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Corrupt 'Kids for Cash' Judge Gets Only 28 Years

It's my belief that there's a special place in the fiery afterlife for people who hurt kids. Sometimes, when our justice system is working as it should, those people who, say put greed above the welfare of children, get their just desserts here on earth. This poetic justice is ironic in the case of Mark Ciavarella, Jr., a former judge in Pennsylvania who was just convicted of taking up to $1 million in bribes from developers of juvenile detention centers.

Of course, judges taking bribes is a no-no.

But this story gets so much worse.

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Ciavarella made it a habit to dole out harsh sentences for petty crimes, and then received a payment for each kid he sentenced. The scam was known as "Kids for Cash" and it inspired a documentary by the same name which airs Friday.

For those of you who didn't suffer through three years of law school, let me give you a brief overview of the scope of the legal harm here. Judge Ciavarella violated the constitutional rights—those are the big ones—of each of the kids he sentenced under this scam. Those kids were denied their fundamental rights to legal representation, as well as the right to enter a plea intelligently. Thus far, the Pennsylvania Supreme Court has tossed out 4,000 convictions issued by Judge Ciavarella from 2003 through 2008.

When you ruin kids' lives to line your own pocket, no amount of prison time is long enough.

And then there was the social harm. The kids that Judge Ciavarella had locked away carried the shame and stigma of juvenile incarceration throughout their teen years. The New York Post reports that Hillary Tranuse, 14, (pictured above) was sentenced by Judge Ciavarella. Her crime? She created a humorous MySpace page mocking her vice principal. One parent said that his step-son's sentence ruined his life. Judge Ciavarella stole from countless children what they can never get back: a childhood unblemished by unjustified incarceration time.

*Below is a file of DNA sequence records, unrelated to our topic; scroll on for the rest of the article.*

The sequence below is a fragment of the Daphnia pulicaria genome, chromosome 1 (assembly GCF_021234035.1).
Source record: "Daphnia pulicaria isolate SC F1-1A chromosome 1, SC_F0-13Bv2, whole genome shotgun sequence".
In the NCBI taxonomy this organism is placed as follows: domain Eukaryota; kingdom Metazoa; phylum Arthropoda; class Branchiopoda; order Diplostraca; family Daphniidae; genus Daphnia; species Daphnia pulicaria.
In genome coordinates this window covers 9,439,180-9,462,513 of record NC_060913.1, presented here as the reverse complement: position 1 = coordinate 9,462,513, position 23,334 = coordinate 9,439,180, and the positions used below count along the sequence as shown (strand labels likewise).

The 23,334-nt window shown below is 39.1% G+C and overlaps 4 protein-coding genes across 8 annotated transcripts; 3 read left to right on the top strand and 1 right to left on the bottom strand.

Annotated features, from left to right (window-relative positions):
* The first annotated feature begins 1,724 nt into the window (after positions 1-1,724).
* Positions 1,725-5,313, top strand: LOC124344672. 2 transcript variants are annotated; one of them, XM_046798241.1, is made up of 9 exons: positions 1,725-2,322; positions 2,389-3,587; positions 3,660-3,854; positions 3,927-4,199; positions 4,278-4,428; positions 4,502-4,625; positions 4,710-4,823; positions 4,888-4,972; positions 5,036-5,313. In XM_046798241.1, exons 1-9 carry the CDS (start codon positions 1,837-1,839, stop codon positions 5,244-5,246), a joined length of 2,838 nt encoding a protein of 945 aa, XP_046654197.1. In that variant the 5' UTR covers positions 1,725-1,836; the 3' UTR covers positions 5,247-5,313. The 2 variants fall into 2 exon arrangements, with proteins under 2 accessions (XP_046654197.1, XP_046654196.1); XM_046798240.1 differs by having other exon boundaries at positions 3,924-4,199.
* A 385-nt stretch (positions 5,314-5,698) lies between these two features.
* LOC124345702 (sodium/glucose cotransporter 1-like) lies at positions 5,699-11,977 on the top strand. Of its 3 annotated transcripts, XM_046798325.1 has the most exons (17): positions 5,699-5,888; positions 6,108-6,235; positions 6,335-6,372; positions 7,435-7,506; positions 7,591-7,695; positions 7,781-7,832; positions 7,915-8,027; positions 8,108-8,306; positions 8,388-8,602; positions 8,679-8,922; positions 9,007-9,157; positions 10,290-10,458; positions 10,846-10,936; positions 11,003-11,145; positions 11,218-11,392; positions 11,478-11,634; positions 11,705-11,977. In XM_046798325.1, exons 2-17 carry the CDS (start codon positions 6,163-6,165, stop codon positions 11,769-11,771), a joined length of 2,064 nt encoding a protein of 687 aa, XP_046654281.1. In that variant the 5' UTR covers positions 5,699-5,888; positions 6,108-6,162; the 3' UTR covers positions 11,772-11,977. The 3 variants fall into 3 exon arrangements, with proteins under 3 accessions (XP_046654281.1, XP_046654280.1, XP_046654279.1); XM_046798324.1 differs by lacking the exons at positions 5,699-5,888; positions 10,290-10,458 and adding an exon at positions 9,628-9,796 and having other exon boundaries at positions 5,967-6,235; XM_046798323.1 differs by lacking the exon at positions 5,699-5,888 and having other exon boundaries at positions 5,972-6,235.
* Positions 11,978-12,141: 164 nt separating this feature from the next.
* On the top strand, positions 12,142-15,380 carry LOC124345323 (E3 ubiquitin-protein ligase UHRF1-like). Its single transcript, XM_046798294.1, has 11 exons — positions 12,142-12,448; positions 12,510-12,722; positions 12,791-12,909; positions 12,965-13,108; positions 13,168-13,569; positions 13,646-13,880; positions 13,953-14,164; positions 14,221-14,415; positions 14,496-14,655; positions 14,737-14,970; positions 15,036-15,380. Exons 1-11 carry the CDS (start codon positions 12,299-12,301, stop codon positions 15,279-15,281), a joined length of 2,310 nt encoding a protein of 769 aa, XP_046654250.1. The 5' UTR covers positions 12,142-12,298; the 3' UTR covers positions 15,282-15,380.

Judge Ciavarella's punishment for his crimes? 28 years in prison. Countless young people harmed irreparably, and he gets to walk away with less than three decades of prison time. It seems paltry to me in light of the harm he committed when he was abusing his power for his own financial gain.

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While his attorney argued in a brief filed in federal court that the negative media coverage caused by the scandal was punishment enough for Judge Ciavarella, there are dozens of affected families who beg to differ. When you ruin kids' lives to line your own pocket, no amount of prison time is long enough. But 28 years will have to do—the rest of the punishment he richly deserves will have to come outside the legal system.

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